pinMode(BUTTON_TOGGLE_PIN, INPUT_PULLUP);
pinMode(BUTTON_PUSH_PIN, INPUT_PULLUP);

// Set pin mode for potentiometer
pinMode(POTENTIOMETER_PIN, INPUT);

// Set pin mode for water pump
pinMode(PUMP_BASE_PIN, OUTPUT);

// Set sketch compiling time
setDateTime(RTC, __DATE__, __TIME__);

// Turn red LED OFF and green LED ON
digitalWrite(LED_RED_PIN, LOW);
digitalWrite(LED_GREEN_PIN, HIGH);

delay(1500);

// Turn green LED OFF
digitalWrite(LED_GREEN_PIN, LOW);
}

void loop()
{
// Allow updates of variables
RTC.updateTime();

// Read input values
button.pressed = isButtonPressed(BUTTON_PUSH_PIN);
potentiometer.level = readPotentiometerLevelMapped(POTENTIOMETER_PIN);
toggle.on = isToggleOn(BUTTON_TOGGLE_PIN);

// Turn ON morning watering
if (MORNING_WATERING && RTC.hours == MORNING_WATERING_HOUR) {
if (morningWatered == false) {
morningWatered = true;

int wateringMilliseconds = getMillisecondsByPotentiometerLevel(potentiometer.level);

turnPumpTemporaryOn(wateringMilliseconds);
}
} else {
morningWatered = false;
}

// Turn ON evening watering
if (EVENING_WATERING && RTC.hours == EVENING_WATERING_HOUR) {
if (eveningWatered == false) {
eveningWatered = true;

int wateringMilliseconds = getMillisecondsByPotentiometerLevel(potentiometer.level);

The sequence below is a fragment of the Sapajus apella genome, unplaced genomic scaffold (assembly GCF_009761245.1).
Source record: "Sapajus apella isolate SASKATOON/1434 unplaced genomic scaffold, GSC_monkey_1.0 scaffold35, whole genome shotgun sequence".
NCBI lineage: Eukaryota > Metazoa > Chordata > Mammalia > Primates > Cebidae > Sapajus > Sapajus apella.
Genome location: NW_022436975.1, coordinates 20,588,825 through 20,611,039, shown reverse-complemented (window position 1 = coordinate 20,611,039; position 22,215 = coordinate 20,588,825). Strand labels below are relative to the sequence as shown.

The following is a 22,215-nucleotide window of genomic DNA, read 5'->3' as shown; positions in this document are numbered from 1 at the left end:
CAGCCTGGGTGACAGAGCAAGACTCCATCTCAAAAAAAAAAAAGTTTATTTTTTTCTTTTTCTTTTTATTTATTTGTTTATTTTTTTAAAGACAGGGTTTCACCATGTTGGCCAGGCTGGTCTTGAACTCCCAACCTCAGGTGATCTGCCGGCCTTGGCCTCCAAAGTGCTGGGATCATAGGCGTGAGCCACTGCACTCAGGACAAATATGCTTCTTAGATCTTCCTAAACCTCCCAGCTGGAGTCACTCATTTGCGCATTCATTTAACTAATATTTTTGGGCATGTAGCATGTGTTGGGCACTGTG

turnPumpTemporaryOn(wateringMilliseconds);
}
} else {
eveningWatered = false;
}

// Turn ON manual watering
if (button.pressed) {
turnPumpOn();

// Wait while the button is ON
do {
button.pressed = isButtonPressed(BUTTON_PUSH_PIN);

delay(100);
} while (button.pressed);

turnPumpOff();
}

delay(5000); // Iterate every 5 seconds
}

Note that the push button triggers manual watering when pressed, adding a layer of user interactivity. Due to the 5000ms delay in the loop function, there might be a delay between pressing the button and the corresponding action. Nevertheless, when the process initiates, the green LED will illuminate.

The potentiometer values manage the water supply to the plant. The code calculates the pump's operational time based on the potentiometer's position. To ensure control and efficiency, we've established limits, where the minimum potentiometer value corresponds to a pump duration of 0 seconds, and the maximum allows up to 10 seconds. These settings remain easily customizable through designated constants.

It's worth mentioning that we've opted to disable the morning watering for our plant, choosing to automate the process exclusively in the evenings. Additionally, while the switch button currently lacks a specific assignment, it stands ready for future functionalities.

Please be aware that the provided code snippet includes only the main segment. The auxiliary functions and definitions can be found in our official GitHub repository.

Conclusion

The presented Arduino code serves as the operational heart of our automated watering system, consistently monitoring real-time data and user inputs. Its key role is to activate morning and evening watering cycles, currently programmed for 8 in the morning and 20 in the evening, with customizable constants. The iterative loop ensures the system remains alert and responsive to the unique needs of plant care. The entire code is highly customizable through constants, enabling effortless adjustments to the configuration of the plant care station's operation.

Credits

Official GitHub: https://github.com/hibit-dev/plants-care